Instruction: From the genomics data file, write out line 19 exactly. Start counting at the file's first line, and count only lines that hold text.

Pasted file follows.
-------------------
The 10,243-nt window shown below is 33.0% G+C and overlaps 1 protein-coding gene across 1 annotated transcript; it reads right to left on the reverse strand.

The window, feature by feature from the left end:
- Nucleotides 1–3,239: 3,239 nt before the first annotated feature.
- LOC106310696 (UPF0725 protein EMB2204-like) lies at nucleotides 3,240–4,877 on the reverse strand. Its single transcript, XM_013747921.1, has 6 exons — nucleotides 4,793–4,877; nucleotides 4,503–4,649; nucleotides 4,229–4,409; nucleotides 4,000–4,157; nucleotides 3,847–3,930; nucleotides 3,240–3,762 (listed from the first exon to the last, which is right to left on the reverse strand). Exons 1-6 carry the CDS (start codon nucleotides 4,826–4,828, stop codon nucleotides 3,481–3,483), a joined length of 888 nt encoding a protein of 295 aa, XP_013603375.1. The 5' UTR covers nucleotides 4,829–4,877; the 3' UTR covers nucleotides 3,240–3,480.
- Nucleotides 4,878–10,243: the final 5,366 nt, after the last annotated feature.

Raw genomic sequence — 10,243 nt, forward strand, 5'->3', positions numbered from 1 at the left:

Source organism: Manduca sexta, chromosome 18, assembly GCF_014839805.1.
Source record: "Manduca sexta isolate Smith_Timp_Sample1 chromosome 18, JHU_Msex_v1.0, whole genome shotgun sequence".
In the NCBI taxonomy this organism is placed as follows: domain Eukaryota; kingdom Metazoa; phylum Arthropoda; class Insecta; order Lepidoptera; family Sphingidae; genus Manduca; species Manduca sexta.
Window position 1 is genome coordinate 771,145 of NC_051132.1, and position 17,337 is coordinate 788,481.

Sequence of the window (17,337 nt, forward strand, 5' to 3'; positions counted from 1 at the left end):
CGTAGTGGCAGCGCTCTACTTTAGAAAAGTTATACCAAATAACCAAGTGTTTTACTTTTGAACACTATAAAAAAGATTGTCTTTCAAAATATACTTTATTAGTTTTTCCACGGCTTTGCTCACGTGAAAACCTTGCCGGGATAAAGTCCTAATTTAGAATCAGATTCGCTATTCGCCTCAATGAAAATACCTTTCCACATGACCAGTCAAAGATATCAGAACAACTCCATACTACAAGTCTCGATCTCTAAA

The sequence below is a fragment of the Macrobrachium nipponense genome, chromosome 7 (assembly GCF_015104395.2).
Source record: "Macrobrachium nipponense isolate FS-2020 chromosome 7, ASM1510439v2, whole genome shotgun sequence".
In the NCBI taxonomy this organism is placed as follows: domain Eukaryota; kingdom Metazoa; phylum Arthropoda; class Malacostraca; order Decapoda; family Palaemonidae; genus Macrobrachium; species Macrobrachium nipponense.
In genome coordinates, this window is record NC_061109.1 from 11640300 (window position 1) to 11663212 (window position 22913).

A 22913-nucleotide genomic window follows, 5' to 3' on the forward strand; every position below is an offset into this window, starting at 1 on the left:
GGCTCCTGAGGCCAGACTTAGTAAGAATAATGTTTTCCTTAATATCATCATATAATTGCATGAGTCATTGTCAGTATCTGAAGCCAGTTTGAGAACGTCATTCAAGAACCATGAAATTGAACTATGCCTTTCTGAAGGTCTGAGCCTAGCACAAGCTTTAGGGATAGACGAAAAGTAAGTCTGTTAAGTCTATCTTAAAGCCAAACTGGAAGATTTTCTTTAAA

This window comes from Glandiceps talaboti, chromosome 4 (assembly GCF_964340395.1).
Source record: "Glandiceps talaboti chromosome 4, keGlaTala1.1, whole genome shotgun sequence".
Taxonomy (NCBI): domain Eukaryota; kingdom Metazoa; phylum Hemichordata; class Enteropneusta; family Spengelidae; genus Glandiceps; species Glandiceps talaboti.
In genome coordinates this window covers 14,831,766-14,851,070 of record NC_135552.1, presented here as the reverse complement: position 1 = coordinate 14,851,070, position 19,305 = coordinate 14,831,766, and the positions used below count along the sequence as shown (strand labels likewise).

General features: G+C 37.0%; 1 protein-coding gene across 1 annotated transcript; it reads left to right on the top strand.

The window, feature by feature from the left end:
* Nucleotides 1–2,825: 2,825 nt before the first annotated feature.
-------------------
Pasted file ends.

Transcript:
This window comes from Glandiceps talaboti, chromosome 4 (assembly GCF_964340395.1).